Combat Blindness International, an organization started in Madison 35 years ago, says it has eliminated cataracts, a leading cause of blindness, in Botswana, where there had been a 6,000-person backlog of cataract surgery.
This age-related disease, which clouds the eye lens, accounts for 50 percent of the 36 million people who are blind, said CBI founder and chairman Dr. Suresh Chandra. The surgery to correct cataracts cost $25 and takes just 20 minutes, but a shortage of eye doctors has led to a years-long wait for the simple procedure.
Previously, people in Botswana were waiting three or more years to receive the surgery. CBI, along with four other organizations including Cambridge Health Partnerships, Dr. Shroff’s Charity Eye Hospital, PEEK Vision and the Botswana Ministry of Health and Wellness eradicated the backlog in just three years.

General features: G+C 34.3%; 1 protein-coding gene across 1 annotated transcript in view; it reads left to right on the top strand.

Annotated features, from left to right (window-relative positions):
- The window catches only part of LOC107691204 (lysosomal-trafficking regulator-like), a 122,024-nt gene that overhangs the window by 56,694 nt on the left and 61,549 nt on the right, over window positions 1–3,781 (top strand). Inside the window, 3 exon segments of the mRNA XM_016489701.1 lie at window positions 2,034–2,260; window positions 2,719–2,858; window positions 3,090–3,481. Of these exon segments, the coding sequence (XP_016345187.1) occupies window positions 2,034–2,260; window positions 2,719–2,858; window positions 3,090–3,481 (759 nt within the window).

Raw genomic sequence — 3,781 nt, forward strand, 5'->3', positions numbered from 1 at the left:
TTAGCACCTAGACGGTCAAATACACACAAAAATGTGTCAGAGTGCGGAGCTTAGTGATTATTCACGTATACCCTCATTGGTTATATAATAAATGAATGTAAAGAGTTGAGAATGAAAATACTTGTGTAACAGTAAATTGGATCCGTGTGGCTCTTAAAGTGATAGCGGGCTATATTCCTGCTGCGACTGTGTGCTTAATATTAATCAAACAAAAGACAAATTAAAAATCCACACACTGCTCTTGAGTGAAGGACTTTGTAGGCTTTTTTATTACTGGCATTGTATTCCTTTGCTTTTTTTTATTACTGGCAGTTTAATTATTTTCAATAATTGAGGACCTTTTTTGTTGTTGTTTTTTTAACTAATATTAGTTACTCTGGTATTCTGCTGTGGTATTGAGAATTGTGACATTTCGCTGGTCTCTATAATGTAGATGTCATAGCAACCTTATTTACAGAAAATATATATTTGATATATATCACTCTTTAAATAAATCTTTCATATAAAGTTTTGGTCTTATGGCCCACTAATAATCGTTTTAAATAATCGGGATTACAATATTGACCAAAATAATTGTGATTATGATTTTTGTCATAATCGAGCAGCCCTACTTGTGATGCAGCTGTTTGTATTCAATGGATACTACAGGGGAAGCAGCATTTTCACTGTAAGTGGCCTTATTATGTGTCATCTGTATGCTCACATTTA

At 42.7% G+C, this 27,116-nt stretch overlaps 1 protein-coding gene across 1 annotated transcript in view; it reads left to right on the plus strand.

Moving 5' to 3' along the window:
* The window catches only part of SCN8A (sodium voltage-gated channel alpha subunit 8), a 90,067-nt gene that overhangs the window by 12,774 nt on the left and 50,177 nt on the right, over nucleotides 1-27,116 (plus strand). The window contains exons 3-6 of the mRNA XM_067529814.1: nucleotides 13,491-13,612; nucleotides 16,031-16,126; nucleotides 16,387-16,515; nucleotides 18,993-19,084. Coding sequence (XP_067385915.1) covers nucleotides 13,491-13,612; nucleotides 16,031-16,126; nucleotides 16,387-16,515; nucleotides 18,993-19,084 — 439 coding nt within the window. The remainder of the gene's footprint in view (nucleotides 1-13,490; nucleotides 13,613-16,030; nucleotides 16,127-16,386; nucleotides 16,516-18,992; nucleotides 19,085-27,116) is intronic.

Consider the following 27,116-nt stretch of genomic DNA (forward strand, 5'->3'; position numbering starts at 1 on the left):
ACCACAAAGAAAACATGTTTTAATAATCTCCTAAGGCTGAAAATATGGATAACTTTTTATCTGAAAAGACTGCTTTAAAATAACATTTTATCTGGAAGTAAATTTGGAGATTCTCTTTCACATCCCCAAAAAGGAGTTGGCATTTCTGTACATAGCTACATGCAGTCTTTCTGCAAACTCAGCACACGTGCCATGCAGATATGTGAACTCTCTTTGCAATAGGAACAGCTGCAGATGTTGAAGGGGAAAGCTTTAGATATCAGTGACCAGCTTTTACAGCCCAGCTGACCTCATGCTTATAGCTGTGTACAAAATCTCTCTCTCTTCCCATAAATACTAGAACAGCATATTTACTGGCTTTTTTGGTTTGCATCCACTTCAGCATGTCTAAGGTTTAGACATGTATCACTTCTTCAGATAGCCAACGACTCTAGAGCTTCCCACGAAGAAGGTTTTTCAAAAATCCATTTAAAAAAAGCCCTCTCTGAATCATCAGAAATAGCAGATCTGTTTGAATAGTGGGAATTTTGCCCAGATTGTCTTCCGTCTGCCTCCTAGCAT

Worldwide, CBI has completed more than 360,000 cataract surgeries since its inception in 1984.
CBI is now working with the Ministry of Health in Botswana to train homegrown physicians and ophthalmologists. In Africa there is one ophthalmologist for every 1 million people compared to the US where there is one ophthalmologist for every 12,000 people.
President of CBI and daughter of Chandra, Reena Chandra Rajpal, explained the country has a current contract physician program to address the lack of ophthalmologists and physicians in developing nations. The program hires doctors who can serve for a two year period.
Rajpal said CBI hopes to train people in Botswana for a long-term sustainable approach.
“Being an aged related disease, (cataracts) is not going to go away. You can just do your best to get a handle on it,” she said.
CBI operates in 15 countries all over the globe, including right here in Madison to screen children for eye disease and corrective lenses.